Contagion and Firms' Internationalization in Latin America: Evidence from Mexico, Brazil, and Chile

54 Pages Posted: 20 Apr 2016

Date Written: December 2006

Abstract

The author investigates whether contagion matters when emerging market firms cross-list their stocks in a developed capital market. She develops a rational expectations model where financial markets are segmented along emerging markets' borders and contagion spreads from one emerging market to another through the actions of international investors rebalancing their portfolio using stocks cross-listed in the developed market. The author finds that contagion is a cost of internationalization as cross-listed stocks are more affected by contagion than pure domestic stocks. Furthermore, a welfare analysis of international cross-listing versus financial autarky suggests that the benefits of internationalization in terms of less information asymmetry and better market efficiency offset the costs of contagion. Her model is able to explain some transmission of the 1998 Brazilian crisis to Mexico and Chile.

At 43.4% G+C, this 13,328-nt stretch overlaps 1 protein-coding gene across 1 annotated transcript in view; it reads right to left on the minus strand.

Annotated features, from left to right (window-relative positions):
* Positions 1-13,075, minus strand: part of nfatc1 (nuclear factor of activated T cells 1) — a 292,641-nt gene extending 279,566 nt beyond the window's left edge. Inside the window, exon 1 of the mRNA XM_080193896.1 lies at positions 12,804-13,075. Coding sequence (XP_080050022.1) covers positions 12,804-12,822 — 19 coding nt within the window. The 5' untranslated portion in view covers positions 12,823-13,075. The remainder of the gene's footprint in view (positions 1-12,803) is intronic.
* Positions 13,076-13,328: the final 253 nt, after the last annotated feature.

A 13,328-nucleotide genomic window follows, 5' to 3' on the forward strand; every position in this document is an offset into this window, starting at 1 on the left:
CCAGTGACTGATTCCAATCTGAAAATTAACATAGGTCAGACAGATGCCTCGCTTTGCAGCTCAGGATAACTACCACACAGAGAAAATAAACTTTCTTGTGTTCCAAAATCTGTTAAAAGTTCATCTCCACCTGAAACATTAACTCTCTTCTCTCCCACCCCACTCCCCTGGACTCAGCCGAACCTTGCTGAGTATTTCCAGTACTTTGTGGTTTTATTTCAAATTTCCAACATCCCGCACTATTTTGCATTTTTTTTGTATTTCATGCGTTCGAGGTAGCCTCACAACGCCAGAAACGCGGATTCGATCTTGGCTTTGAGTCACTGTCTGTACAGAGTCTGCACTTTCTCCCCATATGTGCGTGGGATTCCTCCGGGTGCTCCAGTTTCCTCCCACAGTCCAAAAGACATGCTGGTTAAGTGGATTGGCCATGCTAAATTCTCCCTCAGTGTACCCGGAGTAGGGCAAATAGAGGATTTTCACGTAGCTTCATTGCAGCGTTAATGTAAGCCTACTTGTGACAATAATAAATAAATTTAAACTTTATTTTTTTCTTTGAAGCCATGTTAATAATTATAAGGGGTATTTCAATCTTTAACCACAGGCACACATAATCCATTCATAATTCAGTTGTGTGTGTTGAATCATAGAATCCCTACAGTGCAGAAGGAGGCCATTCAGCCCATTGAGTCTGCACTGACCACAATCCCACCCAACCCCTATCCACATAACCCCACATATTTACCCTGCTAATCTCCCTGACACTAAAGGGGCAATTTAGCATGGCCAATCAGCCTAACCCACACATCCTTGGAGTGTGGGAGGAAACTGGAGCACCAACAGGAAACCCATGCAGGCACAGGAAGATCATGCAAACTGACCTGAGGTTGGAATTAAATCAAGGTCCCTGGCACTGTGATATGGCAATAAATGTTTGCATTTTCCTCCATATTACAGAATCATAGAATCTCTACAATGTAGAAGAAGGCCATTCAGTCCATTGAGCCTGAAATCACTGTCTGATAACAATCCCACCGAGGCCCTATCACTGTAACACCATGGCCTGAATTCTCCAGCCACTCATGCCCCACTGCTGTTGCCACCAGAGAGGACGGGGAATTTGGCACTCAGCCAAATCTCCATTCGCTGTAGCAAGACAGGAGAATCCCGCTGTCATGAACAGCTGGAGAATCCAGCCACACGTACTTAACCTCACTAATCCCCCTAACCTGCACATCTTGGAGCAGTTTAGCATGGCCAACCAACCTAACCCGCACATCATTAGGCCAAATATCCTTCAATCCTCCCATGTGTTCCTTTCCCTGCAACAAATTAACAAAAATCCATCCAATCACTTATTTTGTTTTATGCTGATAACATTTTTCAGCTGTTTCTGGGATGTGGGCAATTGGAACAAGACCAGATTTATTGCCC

Keywords: Markets and Market Access, Investment and Investment Climate, Access to Markets, Financial Intermediation, Economic Theory & Research

Suggested Citation

Sakho, Yaye Seynabou, Contagion and Firms' Internationalization in Latin America: Evidence from Mexico, Brazil, and Chile (December 2006). World Bank Policy Research Working Paper No. 4076, Available at SSRN: https://ssrn.com/abstract=950131

Yaye Seynabou Sakho (Contact Author)

World Bank ( email )

1818 H Street, NW
Washington, DC 20433
United States

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